Many lesbian and queer women, thanks to being ignored by traditional sex education, believe the myth that they can’t pick up STIs or HPV. Without anyone being taught otherwise, it’s easy to think that getting STI tests, or attending cervical smear tests are just another part of reproductive health that only straight women need to do.
It’s easy to think, if you’re not attracted to male genitalia and the ways society tells us to interact with them, that they’re dangerous beasts. While that might sometimes be true, it’s a risky lie to suggest that it’s only true of men’s bits. STIs like genital warts and herpes, trichomoniasis, chlamydia and syphilis, can all be passed on between women. HPV knows very few bounds, easily transmitted via close skin-to-skin contact, usually during sexual activity including oral sex. That is regardless of the sex of your partner.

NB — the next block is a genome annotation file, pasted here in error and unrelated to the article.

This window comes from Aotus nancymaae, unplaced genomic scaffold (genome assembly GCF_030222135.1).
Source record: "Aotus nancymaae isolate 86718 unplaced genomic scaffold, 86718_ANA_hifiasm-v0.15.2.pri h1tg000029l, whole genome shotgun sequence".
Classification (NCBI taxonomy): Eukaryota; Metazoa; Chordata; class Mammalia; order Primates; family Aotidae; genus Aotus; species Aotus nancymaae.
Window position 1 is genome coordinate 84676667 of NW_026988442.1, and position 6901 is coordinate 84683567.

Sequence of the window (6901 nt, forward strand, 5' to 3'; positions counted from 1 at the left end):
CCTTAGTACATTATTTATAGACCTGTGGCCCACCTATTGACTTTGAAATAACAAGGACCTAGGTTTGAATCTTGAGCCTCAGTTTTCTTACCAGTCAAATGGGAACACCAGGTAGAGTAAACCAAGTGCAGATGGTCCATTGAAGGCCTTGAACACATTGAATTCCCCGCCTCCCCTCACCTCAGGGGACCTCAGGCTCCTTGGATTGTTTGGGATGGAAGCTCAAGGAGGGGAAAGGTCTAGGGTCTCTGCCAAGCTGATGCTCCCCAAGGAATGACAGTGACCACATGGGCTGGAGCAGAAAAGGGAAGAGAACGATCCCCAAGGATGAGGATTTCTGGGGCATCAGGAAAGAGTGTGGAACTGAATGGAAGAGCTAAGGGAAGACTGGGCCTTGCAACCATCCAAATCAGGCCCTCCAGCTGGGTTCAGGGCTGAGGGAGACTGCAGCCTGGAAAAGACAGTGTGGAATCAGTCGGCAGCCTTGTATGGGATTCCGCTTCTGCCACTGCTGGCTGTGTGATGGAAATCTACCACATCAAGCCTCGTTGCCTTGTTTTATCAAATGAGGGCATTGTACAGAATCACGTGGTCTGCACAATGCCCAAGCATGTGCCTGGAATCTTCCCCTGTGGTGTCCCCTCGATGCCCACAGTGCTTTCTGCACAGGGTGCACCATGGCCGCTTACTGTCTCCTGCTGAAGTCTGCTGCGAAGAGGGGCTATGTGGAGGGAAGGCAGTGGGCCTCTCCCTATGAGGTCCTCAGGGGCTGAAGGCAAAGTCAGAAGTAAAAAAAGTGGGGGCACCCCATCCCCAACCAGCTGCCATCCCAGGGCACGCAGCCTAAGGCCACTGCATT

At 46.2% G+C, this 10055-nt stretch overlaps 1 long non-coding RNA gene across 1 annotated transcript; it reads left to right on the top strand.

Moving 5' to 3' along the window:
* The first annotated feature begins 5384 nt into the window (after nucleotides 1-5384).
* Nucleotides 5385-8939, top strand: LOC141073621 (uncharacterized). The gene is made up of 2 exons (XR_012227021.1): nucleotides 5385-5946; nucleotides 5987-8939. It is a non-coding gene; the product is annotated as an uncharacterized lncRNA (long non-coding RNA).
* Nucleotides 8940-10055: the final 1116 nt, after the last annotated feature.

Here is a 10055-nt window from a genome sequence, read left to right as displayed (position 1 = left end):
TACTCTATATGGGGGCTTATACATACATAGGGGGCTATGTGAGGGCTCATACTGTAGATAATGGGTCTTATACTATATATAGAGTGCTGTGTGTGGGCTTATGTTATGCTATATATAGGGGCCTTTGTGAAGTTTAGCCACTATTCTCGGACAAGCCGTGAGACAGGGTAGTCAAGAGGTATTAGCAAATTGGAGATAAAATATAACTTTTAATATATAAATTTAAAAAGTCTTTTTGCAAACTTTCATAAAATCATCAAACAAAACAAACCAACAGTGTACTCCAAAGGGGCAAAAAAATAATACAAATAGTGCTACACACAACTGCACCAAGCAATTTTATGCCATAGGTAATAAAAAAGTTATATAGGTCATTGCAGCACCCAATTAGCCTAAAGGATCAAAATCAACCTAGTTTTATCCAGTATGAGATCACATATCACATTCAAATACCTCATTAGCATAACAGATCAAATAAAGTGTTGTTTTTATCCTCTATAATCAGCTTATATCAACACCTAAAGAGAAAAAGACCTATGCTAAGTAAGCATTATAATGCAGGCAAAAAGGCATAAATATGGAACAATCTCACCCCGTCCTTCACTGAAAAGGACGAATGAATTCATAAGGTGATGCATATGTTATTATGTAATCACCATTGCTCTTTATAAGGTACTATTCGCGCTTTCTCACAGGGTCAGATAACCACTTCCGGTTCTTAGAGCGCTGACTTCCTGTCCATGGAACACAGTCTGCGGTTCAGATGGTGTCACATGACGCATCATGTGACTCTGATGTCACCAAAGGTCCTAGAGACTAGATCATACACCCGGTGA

As for the sex of your partner…if we’re talking dictionary definitions, lesbians’ love lives exclude men, making between their sheets a hallowed women-only space. But sex isn’t always so easy to define.
Just like women are expected to have long hair and pretty faces and to kindly step aside when a big hulking man walks in our path, or smile when he interrupts us, we’re expected, from the moment we begin to become women, to believe sex isn’t something we do, it’s something done to us.
Further to that, something done to us by men, because somewhere along the line something that is the norm has been rebranded as normal.
The tides of patriarchy condemns young lesbians and queer women to see experimenting with men as the default, even if they already know, before one second alone with a man, that they don’t want one. When acquiescing to men is so expected of us, swimming upstream against this can seem like going against what it is to be a woman.